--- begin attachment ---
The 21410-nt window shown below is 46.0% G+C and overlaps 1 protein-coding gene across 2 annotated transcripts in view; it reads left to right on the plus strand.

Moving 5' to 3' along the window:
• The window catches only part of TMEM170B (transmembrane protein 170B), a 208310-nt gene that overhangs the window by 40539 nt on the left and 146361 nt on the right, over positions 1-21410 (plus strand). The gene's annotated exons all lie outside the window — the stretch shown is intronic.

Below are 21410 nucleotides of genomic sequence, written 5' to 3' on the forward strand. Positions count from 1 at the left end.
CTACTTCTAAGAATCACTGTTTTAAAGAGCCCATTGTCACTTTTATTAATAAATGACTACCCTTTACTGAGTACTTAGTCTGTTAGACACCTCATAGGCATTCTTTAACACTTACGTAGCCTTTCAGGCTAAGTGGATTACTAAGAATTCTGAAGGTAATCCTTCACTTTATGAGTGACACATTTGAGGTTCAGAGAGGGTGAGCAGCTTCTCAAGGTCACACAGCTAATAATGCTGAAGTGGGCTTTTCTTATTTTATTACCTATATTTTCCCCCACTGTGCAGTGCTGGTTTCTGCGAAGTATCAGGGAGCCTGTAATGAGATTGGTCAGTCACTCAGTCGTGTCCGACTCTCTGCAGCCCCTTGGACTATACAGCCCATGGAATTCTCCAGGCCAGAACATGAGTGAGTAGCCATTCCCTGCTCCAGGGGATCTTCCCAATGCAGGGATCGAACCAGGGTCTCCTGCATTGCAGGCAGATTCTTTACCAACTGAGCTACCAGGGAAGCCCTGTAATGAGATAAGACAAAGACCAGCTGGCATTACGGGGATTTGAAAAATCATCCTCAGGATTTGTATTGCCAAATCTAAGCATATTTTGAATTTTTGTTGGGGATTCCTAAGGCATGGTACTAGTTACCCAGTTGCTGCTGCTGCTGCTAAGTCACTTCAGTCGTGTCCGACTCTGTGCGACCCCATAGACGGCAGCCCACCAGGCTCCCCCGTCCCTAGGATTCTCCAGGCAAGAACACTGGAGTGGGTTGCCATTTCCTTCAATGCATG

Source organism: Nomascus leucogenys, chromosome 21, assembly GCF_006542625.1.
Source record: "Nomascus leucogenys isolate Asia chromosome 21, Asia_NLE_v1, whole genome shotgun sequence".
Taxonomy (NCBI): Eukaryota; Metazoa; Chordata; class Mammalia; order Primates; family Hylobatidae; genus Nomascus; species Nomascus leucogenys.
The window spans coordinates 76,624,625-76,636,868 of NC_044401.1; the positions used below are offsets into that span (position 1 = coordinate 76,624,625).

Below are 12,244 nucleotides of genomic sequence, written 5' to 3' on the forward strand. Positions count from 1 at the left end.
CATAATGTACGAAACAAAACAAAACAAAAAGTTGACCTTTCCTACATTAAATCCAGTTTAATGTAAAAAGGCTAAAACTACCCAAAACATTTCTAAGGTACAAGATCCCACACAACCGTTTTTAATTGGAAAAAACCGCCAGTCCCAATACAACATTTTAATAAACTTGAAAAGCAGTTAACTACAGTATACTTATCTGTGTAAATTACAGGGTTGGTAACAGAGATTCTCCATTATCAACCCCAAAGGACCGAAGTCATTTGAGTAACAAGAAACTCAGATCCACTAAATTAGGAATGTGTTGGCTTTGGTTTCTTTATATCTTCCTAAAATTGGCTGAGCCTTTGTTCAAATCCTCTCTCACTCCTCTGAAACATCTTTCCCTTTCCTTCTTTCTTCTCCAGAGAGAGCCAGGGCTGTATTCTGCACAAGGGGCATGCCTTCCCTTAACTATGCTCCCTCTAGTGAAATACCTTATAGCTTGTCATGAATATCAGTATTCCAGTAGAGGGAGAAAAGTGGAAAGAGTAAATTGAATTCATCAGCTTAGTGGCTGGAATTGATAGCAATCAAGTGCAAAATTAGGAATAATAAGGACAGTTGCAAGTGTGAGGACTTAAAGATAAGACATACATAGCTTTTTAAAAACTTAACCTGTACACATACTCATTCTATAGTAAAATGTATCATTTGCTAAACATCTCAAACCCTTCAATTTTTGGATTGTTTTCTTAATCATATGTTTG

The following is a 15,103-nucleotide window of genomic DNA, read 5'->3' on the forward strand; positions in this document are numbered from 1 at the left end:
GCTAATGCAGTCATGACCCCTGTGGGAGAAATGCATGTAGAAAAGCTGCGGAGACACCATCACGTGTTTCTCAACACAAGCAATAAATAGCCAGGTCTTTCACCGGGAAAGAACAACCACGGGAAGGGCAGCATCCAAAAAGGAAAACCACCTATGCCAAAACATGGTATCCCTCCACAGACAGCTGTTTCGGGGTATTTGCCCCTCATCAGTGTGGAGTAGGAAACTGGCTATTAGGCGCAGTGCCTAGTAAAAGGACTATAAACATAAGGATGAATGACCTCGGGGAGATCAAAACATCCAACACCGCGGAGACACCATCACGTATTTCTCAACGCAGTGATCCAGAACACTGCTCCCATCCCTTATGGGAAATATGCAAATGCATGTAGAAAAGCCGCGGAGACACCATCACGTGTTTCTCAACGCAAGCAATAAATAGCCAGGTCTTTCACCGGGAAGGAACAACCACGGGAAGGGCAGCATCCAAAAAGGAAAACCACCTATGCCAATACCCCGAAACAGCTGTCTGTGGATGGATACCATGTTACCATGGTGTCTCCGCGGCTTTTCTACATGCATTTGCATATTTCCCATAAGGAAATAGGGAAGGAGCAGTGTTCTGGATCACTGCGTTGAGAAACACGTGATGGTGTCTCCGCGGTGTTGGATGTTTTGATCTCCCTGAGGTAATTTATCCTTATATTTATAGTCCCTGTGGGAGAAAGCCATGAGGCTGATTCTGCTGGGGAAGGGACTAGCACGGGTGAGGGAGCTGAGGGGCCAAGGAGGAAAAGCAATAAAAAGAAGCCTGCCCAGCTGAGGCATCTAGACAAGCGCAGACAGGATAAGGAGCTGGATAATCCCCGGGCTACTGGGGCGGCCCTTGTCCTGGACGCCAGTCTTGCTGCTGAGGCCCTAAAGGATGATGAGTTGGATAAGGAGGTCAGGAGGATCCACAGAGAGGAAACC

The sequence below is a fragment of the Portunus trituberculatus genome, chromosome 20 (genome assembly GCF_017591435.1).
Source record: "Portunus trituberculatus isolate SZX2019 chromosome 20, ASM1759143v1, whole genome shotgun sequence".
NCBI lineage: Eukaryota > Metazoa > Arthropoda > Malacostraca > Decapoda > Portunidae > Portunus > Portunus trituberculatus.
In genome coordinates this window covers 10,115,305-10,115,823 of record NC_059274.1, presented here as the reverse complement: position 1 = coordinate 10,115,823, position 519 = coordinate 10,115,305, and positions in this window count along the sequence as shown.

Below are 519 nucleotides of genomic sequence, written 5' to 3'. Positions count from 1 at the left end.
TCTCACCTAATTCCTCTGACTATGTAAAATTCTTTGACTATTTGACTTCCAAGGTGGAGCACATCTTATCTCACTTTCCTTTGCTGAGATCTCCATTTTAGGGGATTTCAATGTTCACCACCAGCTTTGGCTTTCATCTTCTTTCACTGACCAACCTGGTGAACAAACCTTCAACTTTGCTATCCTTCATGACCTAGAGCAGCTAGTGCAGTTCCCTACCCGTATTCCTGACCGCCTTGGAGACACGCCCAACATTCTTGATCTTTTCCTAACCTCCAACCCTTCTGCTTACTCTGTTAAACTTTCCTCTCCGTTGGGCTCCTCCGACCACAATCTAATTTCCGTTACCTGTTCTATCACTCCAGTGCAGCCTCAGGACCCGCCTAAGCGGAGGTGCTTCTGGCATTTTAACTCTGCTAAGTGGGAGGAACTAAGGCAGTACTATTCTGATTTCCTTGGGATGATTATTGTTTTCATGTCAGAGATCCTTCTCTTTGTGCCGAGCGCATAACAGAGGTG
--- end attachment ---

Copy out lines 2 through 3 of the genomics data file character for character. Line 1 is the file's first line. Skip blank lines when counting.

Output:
Moving 5' to 3' along the window:
• The window catches only part of TMEM170B (transmembrane protein 170B), a 208310-nt gene that overhangs the window by 40539 nt on the left and 146361 nt on the right, over positions 1-21410 (plus strand). The gene's annotated exons all lie outside the window — the stretch shown is intronic.